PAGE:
Creative CollaborationThe day Michelle Mize and Tom Leggett decided to buy their home,  its fate as a creative showplace was sealed. The couple is thoroughly unequipped to produce a
ho-hum renovation.

Michelle is an interior designer, a watercolor painter and a realtor who works
in development. Tom is a writer, a guitarist-about-town and a teacher who apprenticed under a master carpenter a couple of years back. Bring to that equation Michelle’s vivacious temperament and Tom’s breezy, can-do attitude, and it begins to add up.

Creative CollaborationIn the dining room, a deer antler chandelier. At the side and back of the house, chicken-wire glass sliding doors. In the bathrooms, 16-inch slate wall tiles. In the kitchen, custom-made transoms to let in fresh air and an industrial metal island that Michelle told Tom to pull from a dumpster.

Of course, the house itself brought important aspects to the creative process. “We feel very strongly that this house dictated its own look and its own feel,” Michelle says.

The cozy, rustic living room stands out because of the wide tongue-in-groove cypress planks that form the floor, wall and ceiling. Michelle and Tom discovered this after pulling off three layers of wallboard. Neighborhood lore has it that the entire block of houses was built for the employees of a lumber mill at the river end of an Uptown street. Because sections of the floor elsewhere in the house were plywood, the couple borrowed wood from another wall in the house to put antique floors in place.

Creative CollaborationStepping through French doors onto the aluminum-rail front porch Tom built, Michelle explains how the design accommodates their frequent soirees. “Our living room now extends outside,” she says. “When we entertain, we spill out onto the
front porch every time.”

Mize, 35, carries herself with the intonation of her native Oxford, Miss., punctuating
conversation with lilting “yes-indeeds.” Leggett, 32, is from Little Rock. He has an all-American manner and a broadcaster’s voice. The two met in New Orleans about 10 years ago.

They bought the house on Valence—their first—in early 2006.

With construction of a deck in the backyard among the last items on the to-do list, the project is nearing completion. But it wasn’t always easy. To begin with, the house was in rough shape. Hurricane Katrina blew a tree down onto the back portion, damaging the roof and opening the way for water damage. And the prior inhabitant wasn’t exactly a clean freak. “The kitchen was an ever-lovin’ mess when we bought the house,” Michelle recalls.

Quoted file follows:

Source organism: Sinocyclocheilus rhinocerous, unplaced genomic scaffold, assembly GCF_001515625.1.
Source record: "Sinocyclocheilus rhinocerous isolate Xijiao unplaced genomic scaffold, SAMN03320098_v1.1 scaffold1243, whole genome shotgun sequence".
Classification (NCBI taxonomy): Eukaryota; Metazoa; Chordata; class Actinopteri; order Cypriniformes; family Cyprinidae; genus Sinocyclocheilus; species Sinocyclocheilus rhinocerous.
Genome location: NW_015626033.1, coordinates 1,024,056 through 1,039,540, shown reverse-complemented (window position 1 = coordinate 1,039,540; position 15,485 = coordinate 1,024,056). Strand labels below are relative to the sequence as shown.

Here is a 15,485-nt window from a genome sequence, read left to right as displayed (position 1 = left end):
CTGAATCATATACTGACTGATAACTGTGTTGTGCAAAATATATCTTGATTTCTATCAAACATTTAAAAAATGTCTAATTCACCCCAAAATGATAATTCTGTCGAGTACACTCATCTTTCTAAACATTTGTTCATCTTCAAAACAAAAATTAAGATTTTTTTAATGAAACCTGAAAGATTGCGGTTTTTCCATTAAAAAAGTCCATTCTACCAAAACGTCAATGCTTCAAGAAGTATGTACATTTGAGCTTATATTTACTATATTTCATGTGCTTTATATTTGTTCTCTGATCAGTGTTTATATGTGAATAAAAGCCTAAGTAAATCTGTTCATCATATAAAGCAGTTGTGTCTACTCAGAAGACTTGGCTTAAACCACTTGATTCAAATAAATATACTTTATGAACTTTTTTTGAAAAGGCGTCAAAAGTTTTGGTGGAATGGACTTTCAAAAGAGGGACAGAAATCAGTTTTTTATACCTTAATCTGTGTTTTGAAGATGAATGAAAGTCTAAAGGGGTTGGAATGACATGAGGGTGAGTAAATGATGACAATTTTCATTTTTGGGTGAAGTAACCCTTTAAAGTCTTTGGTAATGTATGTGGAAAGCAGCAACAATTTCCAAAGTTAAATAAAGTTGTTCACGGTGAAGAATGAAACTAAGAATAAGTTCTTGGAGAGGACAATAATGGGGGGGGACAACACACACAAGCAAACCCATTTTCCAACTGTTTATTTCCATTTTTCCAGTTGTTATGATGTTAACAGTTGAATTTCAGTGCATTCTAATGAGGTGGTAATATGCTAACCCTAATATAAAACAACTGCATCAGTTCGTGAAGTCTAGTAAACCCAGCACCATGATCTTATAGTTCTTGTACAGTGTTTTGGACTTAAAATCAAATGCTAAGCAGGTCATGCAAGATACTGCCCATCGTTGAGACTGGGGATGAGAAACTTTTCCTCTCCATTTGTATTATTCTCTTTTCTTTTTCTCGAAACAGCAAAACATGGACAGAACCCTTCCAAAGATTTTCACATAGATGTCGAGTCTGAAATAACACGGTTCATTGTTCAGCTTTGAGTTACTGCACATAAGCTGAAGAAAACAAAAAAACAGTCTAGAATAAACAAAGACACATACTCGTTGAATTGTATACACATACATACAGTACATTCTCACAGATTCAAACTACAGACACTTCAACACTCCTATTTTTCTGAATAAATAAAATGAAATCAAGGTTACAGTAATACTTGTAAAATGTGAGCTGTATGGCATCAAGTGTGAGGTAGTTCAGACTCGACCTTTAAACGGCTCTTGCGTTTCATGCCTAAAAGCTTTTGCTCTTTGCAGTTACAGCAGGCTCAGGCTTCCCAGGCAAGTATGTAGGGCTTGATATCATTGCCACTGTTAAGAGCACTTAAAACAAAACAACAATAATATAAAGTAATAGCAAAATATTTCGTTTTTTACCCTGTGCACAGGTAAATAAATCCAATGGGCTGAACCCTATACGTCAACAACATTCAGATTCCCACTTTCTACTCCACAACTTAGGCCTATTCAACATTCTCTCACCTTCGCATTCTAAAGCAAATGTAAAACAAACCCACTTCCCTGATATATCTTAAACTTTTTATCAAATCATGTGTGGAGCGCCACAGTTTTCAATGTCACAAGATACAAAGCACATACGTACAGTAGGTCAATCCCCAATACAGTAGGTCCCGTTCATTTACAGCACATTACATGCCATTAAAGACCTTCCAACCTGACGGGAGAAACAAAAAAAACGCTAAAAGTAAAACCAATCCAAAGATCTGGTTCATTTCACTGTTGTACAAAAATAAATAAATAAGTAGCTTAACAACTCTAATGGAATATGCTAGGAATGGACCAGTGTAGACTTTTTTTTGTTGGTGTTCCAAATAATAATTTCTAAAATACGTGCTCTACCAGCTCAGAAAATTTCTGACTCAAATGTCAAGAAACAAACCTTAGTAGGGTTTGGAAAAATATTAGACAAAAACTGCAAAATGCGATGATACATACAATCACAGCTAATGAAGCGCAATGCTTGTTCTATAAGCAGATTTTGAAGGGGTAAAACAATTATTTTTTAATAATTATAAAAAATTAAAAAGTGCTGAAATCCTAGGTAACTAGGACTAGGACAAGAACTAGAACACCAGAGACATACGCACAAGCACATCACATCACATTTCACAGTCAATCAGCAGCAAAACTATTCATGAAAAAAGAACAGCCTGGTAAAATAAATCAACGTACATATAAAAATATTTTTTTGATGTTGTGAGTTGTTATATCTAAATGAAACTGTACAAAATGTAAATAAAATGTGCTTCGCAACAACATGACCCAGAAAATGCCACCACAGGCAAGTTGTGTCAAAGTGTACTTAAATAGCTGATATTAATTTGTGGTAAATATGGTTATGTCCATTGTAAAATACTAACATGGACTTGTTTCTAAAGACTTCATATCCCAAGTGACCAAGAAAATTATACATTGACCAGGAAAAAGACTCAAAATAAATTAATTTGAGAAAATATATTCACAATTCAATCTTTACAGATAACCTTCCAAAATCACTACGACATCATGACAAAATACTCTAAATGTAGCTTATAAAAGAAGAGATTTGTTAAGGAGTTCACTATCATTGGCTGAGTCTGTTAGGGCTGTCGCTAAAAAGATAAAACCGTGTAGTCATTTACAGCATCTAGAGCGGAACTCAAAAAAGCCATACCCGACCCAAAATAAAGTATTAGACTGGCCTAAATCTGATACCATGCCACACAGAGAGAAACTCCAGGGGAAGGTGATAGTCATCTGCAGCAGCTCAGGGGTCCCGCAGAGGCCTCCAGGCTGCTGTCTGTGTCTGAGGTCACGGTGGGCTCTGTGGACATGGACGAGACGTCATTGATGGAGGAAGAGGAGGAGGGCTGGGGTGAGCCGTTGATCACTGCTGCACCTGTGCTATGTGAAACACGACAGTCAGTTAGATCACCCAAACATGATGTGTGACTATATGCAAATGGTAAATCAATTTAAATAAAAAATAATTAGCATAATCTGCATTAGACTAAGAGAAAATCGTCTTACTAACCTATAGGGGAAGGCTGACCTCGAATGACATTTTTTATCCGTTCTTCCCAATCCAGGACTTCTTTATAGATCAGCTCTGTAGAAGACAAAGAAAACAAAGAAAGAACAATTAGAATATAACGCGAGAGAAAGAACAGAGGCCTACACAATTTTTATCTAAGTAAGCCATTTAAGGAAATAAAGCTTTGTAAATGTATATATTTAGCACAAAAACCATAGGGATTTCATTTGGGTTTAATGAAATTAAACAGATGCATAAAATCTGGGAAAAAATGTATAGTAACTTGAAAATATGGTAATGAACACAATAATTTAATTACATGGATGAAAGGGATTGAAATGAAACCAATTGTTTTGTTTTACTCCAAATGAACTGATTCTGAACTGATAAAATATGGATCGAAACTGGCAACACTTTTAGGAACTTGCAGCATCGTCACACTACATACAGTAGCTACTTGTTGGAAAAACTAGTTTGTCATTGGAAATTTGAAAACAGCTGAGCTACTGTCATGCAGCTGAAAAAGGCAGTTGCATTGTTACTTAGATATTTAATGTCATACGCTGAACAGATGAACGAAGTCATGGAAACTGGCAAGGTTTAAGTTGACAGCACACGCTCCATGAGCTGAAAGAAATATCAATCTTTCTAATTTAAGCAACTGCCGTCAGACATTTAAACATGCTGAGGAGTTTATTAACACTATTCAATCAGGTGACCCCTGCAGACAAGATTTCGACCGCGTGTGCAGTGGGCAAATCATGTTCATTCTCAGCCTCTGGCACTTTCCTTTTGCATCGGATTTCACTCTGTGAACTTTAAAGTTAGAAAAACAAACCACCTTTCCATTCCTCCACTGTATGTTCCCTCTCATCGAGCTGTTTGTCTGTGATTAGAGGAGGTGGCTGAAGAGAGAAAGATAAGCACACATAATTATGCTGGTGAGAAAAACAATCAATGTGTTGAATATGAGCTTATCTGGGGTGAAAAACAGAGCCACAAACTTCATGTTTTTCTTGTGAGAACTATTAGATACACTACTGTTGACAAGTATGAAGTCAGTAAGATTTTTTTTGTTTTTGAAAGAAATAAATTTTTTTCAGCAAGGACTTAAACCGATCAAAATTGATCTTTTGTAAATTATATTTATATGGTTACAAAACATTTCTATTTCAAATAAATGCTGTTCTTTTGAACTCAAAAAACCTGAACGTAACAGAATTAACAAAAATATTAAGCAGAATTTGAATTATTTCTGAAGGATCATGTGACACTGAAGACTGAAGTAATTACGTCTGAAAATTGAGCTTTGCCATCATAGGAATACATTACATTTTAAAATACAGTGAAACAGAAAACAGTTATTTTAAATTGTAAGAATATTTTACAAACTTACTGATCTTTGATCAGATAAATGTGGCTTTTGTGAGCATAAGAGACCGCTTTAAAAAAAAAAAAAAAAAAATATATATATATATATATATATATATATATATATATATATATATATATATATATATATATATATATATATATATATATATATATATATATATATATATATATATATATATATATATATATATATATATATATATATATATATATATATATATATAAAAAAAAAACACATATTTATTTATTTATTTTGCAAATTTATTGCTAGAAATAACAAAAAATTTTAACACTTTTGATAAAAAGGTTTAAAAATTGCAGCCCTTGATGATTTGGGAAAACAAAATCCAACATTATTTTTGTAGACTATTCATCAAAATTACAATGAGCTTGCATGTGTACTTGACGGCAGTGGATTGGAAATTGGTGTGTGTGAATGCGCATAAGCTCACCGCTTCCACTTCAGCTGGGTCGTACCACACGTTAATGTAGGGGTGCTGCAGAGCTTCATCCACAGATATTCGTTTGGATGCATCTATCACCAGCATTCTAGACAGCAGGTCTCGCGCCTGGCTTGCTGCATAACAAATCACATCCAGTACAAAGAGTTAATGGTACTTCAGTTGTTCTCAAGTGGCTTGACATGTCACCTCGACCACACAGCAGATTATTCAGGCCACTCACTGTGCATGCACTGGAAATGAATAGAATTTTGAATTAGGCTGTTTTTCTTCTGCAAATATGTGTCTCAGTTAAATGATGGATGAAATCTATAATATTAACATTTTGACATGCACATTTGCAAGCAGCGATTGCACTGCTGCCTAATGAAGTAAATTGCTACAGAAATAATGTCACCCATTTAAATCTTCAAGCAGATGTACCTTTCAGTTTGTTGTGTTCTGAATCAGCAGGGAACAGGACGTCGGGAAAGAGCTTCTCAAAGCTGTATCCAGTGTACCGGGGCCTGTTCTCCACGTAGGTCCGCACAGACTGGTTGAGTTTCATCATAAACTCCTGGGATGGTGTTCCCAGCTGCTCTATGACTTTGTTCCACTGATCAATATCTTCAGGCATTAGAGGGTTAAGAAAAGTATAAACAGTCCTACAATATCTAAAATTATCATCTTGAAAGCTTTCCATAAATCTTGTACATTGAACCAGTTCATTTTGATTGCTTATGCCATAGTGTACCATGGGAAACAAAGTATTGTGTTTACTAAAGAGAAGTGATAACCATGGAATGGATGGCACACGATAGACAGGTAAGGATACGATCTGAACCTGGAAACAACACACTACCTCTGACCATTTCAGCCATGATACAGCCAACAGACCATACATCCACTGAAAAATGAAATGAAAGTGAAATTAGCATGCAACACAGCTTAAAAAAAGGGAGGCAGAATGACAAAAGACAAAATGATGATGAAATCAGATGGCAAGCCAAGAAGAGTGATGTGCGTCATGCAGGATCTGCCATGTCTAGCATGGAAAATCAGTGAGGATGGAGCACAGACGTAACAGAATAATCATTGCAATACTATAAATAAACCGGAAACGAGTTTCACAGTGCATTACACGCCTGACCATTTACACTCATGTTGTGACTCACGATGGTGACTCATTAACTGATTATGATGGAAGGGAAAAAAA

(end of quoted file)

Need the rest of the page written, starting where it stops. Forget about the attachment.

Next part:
Creative CollaborationThe couple spent months living in an efficiency apartment with
their belongings in storage. “Do you know a good marriage counselor?” Michelle laughs.

Even worse was living in the house during renovation. With their mattress buried deep in the storage unit, they slept amidst the sawdust on an air mattress for two months. “That’s like sleeping under your desk at an office,” Michelle says.
And with all the splinters and screws lying around, Tom says, “We woke up a couple of times on a deflated air mattress.”

There were also times of uncertainty and financial stress. “When we were down and out, the best medicine was just to pick up a hammer and just start swinging it,” Tom says.

“At each other,” Michelle jokes.

Creative CollaborationBut the couple learned a lot. They learned how critical it is to hire established contractors. They learned where to find architecturally authentic items. They learned the importance of planning. They learned how to do repairs. “I think it’s fair to say that, prior to this project, Tom didn’t know how to use a drill,” Michelle says.

“I wouldn’t go that far,” Tom protests, “but my skills were limited.” Ultimately, he did the majority of the carpentry work.

Tom credits Michelle for her “unique vision” and an ability to see beyond the mess and decay they found at the start. “We collaborated on each part of it, but I have to admit a lot of the vision was hers,” he says.

Michelle says Tom brought practicality and found ways to execute her “kooky” ideas. “Every man fears that a woman will girly up a house,” she says. “But I think this house really reflects both of us.”

Creative CollaborationNow that the project is starting to wind down—the renovation should be completed by spring—the couple can spend more time appreciating life there. The neighborhood, on high ground in Uptown, is on the upswing, with multiple renovations ongoing in the immediate vicinity. It also offers close proximity to Magazine Street and other amenities in a pedestrian-friendly setting.

“Typically, if we leave this house at night, it’s on our bikes,” Michelle says. “We bike to go have a glass of wine. We bike up to Crepe Nanou to have dinner.”